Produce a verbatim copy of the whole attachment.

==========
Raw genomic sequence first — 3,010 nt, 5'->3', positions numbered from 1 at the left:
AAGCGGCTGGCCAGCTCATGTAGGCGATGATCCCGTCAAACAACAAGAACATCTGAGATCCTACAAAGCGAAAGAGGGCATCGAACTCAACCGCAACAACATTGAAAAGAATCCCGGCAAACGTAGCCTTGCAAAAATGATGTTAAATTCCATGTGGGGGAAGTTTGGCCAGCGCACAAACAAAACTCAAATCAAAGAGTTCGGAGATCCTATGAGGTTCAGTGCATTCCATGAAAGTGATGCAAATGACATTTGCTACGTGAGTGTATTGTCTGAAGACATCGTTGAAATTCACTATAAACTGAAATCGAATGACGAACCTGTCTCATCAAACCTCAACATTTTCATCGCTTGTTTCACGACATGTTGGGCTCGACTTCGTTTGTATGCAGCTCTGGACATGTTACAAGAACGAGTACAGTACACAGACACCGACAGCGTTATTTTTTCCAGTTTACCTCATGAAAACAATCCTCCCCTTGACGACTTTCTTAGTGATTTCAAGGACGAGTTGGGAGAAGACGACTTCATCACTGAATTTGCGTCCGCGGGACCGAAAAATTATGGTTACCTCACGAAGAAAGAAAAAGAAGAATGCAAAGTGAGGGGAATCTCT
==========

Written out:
Raw genomic sequence first — 3,010 nt, 5'->3', positions numbered from 1 at the left:
AAGCGGCTGGCCAGCTCATGTAGGCGATGATCCCGTCAAACAACAAGAACATCTGAGATCCTACAAAGCGAAAGAGGGCATCGAACTCAACCGCAACAACATTGAAAAGAATCCCGGCAAACGTAGCCTTGCAAAAATGATGTTAAATTCCATGTGGGGGAAGTTTGGCCAGCGCACAAACAAAACTCAAATCAAAGAGTTCGGAGATCCTATGAGGTTCAGTGCATTCCATGAAAGTGATGCAAATGACATTTGCTACGTGAGTGTATTGTCTGAAGACATCGTTGAAATTCACTATAAACTGAAATCGAATGACGAACCTGTCTCATCAAACCTCAACATTTTCATCGCTTGTTTCACGACATGTTGGGCTCGACTTCGTTTGTATGCAGCTCTGGACATGTTACAAGAACGAGTACAGTACACAGACACCGACAGCGTTATTTTTTCCAGTTTACCTCATGAAAACAATCCTCCCCTTGACGACTTTCTTAGTGATTTCAAGGACGAGTTGGGAGAAGACGACTTCATCACTGAATTTGCGTCCGCGGGACCGAAAAATTATGGTTACCTCACGAAGAAAGAAAAAGAAGAATGCAAAGTGAGGGGAATCTCT